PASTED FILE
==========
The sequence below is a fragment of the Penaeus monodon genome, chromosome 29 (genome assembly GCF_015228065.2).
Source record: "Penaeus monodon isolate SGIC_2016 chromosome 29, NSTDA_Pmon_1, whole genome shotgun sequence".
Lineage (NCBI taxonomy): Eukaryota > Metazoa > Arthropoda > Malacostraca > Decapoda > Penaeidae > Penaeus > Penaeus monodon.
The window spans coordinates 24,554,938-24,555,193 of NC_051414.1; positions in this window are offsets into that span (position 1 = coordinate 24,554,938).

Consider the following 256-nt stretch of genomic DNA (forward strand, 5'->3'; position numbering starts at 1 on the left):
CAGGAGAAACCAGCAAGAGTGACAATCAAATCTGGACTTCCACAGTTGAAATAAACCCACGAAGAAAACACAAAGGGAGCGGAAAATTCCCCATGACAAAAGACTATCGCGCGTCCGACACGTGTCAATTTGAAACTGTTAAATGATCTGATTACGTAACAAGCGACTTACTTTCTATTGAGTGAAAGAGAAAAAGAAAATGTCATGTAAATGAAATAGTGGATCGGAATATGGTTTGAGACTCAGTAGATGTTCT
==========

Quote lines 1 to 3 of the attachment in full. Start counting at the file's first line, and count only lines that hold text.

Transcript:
The sequence below is a fragment of the Penaeus monodon genome, chromosome 29 (genome assembly GCF_015228065.2).
Source record: "Penaeus monodon isolate SGIC_2016 chromosome 29, NSTDA_Pmon_1, whole genome shotgun sequence".
Lineage (NCBI taxonomy): Eukaryota > Metazoa > Arthropoda > Malacostraca > Decapoda > Penaeidae > Penaeus > Penaeus monodon.